/* mpi2_wait.c */
/* Measure communication rates between two PEs using MPI2_Put 
*  and MPI_Wait.  
*
*  Tom Baring, ARSC, August, 1996 
*/

/* Note on linking:  do not link libmpi.a -- libmpi2.a has MPI2 
*   specific version of MPI_Wait().
*/
#include <stdio.h>
#include <mpp/limits.h>
#include <mpp/time.h>
#include "mpi.h"      /* Must include mpi.h and mpi2.h: mpi.h first. */
#include "mpi2.h"

#define BUFSZ 1000000

/* d=delta clock tics; n=number words*/
#define USECS(d)  ((float)(d)*1000000.0/(float)CLK_TCK)
#define MBR(d,n) ((float)(n)*8.0/1000000.0)/(USECS(d)/1000000.0))

#define NCOUNTERS 1
#define COUNTER_0 0

void dump_status (MPI_Status *s);

main (int argc, char *argv[]) {
  int         n;
  long        nwords;
  int         mype, otherpe, npes; 
  int         err, cnt;
  long        buf[BUFSZ]; 
  long        t1,t2;
  fortran     irtc();
  MPI_Comm    comm;
  MPI_Request req;
  MPI_Status  status;

  MPI_Init (&argc, &argv);
  MPI_Comm_rank(MPI_COMM_WORLD, &mype);
  MPI_Comm_size(MPI_COMM_WORLD, &npes);

  if (npes < 2) {
    printf ("ERROR: minimum of 2 pes required.\n");
    goto FINALIZE;
  }


  MPI2_RMC_init (buf, BUFSZ, MPI_LONG, NCOUNTERS, &req, 
                 MPI_COMM_WORLD, &comm);

            
  /* Initialize buf */
  for (n = 0; n < BUFSZ; n++) 
    buf[n] = 0; 

        
  /* Divide "work" among pes */
  switch (mype) {
    case 0:
      otherpe = 1;
        
      for (nwords = 1; nwords <= BUFSZ; nwords*=10) {

        MPI_Barrier(MPI_COMM_WORLD);

        t1 = irtc ();
        err = MPI2_Put (buf, nwords, MPI_LONG, otherpe, 0, nwords,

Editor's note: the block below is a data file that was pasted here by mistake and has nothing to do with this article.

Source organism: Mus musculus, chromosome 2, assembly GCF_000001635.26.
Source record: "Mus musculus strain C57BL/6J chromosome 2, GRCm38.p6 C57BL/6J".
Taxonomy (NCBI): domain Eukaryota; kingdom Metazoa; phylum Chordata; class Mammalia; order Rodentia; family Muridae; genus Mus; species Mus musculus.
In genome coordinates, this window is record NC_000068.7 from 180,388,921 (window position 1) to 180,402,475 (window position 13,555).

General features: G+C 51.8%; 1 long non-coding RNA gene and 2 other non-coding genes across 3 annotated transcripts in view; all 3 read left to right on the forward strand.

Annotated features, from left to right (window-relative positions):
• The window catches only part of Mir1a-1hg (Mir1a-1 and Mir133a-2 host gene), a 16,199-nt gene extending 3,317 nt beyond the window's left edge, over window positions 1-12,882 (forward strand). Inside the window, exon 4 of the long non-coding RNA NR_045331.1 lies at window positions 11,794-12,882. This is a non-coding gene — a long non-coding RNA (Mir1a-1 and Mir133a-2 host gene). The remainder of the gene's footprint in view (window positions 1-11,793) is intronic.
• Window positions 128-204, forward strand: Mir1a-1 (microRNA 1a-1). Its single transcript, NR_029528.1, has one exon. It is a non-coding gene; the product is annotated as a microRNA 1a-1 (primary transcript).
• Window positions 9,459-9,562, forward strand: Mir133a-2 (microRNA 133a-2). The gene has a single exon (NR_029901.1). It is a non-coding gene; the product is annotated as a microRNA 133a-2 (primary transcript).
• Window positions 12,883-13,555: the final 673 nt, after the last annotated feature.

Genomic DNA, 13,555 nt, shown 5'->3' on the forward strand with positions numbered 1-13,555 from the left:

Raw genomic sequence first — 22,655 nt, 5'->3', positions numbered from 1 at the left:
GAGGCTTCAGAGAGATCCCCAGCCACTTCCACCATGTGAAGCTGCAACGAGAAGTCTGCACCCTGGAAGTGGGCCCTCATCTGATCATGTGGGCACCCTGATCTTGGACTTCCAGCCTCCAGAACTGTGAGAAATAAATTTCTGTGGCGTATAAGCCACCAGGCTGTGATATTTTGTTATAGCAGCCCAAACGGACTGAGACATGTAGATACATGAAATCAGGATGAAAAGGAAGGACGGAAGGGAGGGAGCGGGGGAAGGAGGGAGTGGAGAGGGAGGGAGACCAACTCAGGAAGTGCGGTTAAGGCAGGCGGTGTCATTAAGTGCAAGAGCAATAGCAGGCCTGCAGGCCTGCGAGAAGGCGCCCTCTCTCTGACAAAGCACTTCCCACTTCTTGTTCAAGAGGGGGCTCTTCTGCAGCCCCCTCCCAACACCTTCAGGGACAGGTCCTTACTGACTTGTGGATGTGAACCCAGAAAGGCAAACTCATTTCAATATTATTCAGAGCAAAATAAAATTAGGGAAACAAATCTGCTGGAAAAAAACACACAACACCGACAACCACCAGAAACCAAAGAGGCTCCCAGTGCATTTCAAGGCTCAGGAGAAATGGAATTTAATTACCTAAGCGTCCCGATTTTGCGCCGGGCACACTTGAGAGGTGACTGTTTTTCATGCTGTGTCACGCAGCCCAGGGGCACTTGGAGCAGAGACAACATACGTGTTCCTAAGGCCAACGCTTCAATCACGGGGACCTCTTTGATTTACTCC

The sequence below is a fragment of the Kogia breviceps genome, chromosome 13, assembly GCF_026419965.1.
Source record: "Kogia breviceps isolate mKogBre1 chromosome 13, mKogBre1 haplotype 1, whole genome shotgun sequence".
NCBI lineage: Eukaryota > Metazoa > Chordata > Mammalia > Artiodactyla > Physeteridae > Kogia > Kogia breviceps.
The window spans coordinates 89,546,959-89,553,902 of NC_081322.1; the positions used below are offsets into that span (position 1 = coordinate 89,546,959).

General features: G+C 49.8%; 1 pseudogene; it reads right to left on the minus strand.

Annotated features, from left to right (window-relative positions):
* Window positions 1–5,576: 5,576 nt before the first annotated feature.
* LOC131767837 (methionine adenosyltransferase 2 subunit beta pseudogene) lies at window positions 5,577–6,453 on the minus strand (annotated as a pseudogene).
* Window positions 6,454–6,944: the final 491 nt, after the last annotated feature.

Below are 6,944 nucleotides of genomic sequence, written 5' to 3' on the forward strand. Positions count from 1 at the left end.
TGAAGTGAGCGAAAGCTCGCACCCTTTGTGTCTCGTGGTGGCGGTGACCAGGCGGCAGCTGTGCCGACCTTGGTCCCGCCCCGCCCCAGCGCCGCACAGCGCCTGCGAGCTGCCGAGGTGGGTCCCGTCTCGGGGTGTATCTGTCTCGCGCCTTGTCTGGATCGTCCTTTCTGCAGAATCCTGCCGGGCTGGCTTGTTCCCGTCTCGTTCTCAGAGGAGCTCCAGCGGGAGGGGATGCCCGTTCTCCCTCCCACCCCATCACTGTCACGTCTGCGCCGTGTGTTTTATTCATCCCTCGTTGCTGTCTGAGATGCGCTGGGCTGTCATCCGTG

MPI_LONG, comm, COUNTER_0, 1);
        t2 = irtc ();

        printf ("SENDER: nwords=%ld ticks=%ld usecs=%f\n", 
          nwords, (t2-t1), USECS(t2-t1));
      }
      
      break;


    case 1:
 

      for (nwords = 1; nwords <= BUFSZ; nwords*=10) {
        err = MPI2_Set_counter_threshold (req, 1);

        MPI_Barrier(MPI_COMM_WORLD);

        t1 = irtc ();
        err = MPI_Wait (&req, &status);
        t2 = irtc ();


        printf ("RECEIVER: nwords=%ld ticks=%ld usecs=%f; mbr=%f\n", 
          nwords, t2-t1,  USECS(t2-t1), MBR(t2-t1,nwords);
      }
      
      break;


    default:
      break;
  }

  
FINALIZE:
  MPI_Finalize ();

}

======================================================================
Here is the output from these programs, obtained on ARSC's T3D:

 [ shmem version ]
RECEIVER: nwords=1 ticks=1317 usecs=8.779122; mbr=0.911253
RECEIVER: nwords=10 ticks=957 usecs=6.379362; mbr=12.540440
RECEIVER: nwords=100 ticks=1476 usecs=9.839016; mbr=81.308947
RECEIVER: nwords=1000 ticks=10136 usecs=67.566573; mbr=118.401743
RECEIVER: nwords=10000 ticks=95936 usecs=639.509348; mbr=125.095904
RECEIVER: nwords=100000 ticks=956004 usecs=6372.722388; mbr=125.535046
RECEIVER: nwords=1000000 ticks=9478044 usecs=63180.638567; mbr=126.621069
SENDER: nwords=1 ticks=1094 usecs=7.292604
SENDER: nwords=10 ticks=758 usecs=5.052828
SENDER: nwords=100 ticks=1577 usecs=10.512282
SENDER: nwords=1000 ticks=10163 usecs=67.746555